Our Constitution gives the people of this State the power to enact legislation through the initiative process. Me. Const. art. IV, pt. 3, § 18. When the people enact legislation by popular vote, we construe the citizen initiative provisions of the Maine Constitution liberally in order to facilitate the people's exercise of their sovereign power to legislate. Allen v. Quinn, 459 A.2d 1098, 1102-03 (Me.1983). See also Opinion of the Justices, 275 A.2d 800, 803 (Me.1971) ("Our primary consideration, therefore, must be that by the initiative amendment the people, as sovereign, have retaken unto themselves legislative power and that a particular undertaking by them shall be liberally construed to effectuate the purpose."). The exercise of initiative power by the people is simply a popular means of exercising the plenary legislative power "to make and establish all reasonable laws and regulations for the defense and benefit of the people of this State...." Me. Const. art. IV, pt. 3, § 1.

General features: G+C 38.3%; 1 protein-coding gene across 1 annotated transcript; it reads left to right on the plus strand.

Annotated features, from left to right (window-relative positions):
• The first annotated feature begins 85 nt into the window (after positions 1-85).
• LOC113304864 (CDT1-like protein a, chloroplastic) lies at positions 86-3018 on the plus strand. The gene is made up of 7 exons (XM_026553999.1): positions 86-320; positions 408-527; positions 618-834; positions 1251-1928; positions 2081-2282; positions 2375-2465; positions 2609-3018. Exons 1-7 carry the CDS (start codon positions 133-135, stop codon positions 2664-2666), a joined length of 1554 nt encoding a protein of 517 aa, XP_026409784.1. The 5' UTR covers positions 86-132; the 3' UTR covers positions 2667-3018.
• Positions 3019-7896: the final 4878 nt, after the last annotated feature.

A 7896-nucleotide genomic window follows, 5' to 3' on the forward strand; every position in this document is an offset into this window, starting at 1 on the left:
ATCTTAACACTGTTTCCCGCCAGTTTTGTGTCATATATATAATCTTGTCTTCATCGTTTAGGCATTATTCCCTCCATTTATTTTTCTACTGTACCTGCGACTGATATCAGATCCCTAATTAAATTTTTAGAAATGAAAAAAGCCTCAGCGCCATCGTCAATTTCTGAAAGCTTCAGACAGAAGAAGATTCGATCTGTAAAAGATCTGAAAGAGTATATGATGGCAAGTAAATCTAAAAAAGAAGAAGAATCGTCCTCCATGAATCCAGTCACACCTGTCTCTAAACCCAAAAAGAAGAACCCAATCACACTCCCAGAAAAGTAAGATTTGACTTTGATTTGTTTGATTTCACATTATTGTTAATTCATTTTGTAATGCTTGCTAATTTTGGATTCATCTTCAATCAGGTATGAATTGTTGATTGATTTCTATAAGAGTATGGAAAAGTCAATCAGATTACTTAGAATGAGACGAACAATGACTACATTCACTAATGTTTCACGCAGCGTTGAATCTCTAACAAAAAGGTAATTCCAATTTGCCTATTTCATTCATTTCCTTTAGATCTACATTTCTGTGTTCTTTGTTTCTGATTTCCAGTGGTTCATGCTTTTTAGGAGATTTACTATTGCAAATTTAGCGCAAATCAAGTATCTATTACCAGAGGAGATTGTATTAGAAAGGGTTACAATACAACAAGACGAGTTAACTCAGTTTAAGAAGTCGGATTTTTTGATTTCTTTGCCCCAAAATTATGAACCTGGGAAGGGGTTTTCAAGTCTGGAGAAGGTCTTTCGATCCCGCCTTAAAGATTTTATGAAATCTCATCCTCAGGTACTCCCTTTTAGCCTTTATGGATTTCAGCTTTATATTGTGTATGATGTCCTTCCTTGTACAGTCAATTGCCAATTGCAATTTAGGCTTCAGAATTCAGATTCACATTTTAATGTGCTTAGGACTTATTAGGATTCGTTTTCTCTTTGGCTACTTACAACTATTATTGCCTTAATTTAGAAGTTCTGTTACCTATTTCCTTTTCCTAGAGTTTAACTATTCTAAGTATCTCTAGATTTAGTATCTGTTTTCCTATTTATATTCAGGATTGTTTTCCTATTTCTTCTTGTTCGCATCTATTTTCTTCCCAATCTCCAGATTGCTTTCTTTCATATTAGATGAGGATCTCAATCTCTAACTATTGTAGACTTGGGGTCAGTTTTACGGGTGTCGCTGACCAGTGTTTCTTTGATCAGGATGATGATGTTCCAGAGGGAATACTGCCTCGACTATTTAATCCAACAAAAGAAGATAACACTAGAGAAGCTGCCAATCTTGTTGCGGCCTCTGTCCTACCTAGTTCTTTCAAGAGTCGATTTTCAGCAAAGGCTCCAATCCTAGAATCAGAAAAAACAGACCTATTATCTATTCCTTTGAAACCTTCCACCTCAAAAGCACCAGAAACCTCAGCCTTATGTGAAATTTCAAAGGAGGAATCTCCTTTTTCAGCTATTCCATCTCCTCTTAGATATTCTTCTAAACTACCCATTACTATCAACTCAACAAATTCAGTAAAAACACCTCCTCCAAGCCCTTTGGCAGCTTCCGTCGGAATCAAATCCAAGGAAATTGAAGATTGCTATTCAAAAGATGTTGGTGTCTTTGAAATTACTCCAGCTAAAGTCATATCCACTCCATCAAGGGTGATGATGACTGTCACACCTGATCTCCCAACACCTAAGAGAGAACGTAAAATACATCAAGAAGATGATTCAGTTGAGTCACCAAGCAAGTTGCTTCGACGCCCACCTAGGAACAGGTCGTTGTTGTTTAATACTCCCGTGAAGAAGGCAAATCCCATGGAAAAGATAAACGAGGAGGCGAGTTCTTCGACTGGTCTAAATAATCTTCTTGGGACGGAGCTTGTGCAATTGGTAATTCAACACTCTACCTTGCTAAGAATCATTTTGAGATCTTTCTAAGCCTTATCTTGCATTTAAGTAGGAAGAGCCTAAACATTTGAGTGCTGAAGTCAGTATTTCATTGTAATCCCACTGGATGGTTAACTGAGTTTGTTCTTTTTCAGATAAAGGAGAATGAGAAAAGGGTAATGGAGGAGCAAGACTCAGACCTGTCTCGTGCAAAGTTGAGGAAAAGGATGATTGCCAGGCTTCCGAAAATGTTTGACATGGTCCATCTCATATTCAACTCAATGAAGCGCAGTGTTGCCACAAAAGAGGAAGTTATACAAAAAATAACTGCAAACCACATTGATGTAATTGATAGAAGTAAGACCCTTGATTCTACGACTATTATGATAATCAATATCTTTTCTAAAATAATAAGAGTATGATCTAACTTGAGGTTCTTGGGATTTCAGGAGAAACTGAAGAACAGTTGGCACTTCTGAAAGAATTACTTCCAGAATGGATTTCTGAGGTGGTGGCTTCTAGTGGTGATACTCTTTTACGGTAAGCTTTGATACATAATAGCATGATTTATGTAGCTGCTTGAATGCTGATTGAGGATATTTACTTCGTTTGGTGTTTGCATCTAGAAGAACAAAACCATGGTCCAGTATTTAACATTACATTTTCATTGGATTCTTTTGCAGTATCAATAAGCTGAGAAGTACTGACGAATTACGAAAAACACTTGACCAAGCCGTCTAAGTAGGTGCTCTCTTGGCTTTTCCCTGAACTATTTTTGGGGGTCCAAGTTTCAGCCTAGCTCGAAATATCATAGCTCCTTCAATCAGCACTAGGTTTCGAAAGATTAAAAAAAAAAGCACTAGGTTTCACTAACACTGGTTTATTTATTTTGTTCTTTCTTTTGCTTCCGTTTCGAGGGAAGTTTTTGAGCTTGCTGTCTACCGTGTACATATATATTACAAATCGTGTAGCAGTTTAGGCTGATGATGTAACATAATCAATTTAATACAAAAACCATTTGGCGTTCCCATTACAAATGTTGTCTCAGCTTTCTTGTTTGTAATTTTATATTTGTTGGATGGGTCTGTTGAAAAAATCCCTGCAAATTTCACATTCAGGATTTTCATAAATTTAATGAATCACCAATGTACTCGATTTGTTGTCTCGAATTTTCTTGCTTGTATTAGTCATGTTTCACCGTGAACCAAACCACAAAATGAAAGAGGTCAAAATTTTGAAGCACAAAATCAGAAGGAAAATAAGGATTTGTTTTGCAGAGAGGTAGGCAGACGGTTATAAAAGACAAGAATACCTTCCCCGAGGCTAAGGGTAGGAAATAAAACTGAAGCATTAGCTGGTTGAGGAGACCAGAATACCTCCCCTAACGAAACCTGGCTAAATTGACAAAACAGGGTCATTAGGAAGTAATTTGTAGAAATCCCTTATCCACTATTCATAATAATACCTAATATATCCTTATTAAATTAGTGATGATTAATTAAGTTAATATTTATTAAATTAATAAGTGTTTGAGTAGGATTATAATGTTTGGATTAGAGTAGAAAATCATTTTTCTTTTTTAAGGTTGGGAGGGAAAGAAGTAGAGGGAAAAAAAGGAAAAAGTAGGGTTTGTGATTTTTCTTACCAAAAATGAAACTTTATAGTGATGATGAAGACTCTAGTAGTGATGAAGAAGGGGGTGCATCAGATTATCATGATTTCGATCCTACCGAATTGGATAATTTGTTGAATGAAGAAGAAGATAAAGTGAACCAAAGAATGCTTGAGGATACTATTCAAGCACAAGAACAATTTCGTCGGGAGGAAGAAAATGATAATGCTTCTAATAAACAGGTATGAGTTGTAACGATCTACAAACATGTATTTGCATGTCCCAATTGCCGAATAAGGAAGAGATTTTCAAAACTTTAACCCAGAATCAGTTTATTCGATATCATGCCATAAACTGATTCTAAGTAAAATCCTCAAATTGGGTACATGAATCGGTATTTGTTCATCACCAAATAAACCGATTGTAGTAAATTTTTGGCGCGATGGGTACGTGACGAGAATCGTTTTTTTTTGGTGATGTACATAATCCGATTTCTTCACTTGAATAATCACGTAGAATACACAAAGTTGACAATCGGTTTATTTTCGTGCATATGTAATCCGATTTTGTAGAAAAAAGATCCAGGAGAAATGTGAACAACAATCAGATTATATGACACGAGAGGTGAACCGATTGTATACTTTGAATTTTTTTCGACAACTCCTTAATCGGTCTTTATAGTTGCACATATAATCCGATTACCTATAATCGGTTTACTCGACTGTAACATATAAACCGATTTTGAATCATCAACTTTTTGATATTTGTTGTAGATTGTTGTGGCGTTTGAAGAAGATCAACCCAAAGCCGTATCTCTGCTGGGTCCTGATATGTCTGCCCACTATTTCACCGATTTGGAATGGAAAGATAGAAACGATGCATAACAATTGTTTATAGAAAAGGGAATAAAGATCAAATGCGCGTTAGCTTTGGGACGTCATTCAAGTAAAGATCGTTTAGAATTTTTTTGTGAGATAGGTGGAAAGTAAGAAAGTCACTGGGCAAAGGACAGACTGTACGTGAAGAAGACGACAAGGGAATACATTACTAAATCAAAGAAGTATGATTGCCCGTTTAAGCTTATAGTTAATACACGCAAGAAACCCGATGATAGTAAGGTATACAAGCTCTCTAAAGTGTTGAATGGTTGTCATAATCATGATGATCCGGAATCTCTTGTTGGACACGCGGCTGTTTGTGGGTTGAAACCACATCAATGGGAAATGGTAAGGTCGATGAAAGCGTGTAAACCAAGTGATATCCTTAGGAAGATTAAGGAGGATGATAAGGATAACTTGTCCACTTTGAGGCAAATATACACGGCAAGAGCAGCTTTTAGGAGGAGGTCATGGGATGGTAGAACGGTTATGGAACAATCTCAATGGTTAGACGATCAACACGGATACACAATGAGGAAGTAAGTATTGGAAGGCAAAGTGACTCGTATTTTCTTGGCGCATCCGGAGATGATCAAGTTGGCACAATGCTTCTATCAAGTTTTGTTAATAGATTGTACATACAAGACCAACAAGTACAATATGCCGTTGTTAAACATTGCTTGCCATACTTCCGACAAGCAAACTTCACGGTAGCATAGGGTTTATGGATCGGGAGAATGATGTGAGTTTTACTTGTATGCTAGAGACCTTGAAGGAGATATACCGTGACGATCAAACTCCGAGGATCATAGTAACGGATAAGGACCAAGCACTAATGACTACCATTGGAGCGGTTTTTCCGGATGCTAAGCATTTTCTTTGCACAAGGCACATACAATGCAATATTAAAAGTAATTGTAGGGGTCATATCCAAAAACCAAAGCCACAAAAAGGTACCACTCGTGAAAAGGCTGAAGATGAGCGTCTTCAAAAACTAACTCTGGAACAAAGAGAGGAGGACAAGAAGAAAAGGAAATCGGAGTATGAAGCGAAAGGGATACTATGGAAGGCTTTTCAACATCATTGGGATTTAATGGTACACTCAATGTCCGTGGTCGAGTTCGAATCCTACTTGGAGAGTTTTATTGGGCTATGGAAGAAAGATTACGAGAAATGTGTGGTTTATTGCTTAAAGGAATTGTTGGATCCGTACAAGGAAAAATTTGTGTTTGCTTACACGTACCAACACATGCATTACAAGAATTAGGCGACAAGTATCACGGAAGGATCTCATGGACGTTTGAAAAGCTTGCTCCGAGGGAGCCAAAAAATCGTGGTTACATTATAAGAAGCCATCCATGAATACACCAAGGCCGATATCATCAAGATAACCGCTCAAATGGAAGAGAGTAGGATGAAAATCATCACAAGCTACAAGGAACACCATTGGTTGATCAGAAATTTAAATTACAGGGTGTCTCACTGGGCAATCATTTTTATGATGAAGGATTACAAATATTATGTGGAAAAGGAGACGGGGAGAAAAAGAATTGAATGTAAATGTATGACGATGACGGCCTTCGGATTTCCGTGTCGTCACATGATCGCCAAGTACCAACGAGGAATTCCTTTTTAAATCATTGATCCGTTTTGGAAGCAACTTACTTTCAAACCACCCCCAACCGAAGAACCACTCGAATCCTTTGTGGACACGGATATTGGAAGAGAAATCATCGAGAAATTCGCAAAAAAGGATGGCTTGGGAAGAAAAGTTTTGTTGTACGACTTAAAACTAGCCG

Since by the initiative process the people of Maine are exercising their legislative power, the constitutional validity of a citizen initiative is evaluated under the ordinary rules of statutory construction. Opinion of the Justices, 460 A.2d 1341, 1345 (Me. 1982). Thus, the Term Limitation Act of 1993 carries a heavy presumption of constitutionality, and the burden of overcoming that presumption rests on the challenger. Common Cause v. State, 455 A.2d 1, 17 (Me.1983). "Before legislation may be declared in violation of the Constitution, that fact must be established to such a degree as to leave no
Term limits have in the past been placed on executive officers by constitutional amendment in Maine. See, e.g., Me. Const. art. V, pt. 1, § 2 (governor); Me. Const. 1819 art. V, pt. 4, § 1 (state treasurer) (repealed in 1951 by Amendment LXX). The decision to proceed by constitutional amendment in enacting term limits for the governor and the treasurer does not provide compelling evidence that the framers of our Constitution intended amendment of that document to be the only means of imposing qualifications on those who would serve in the legislature.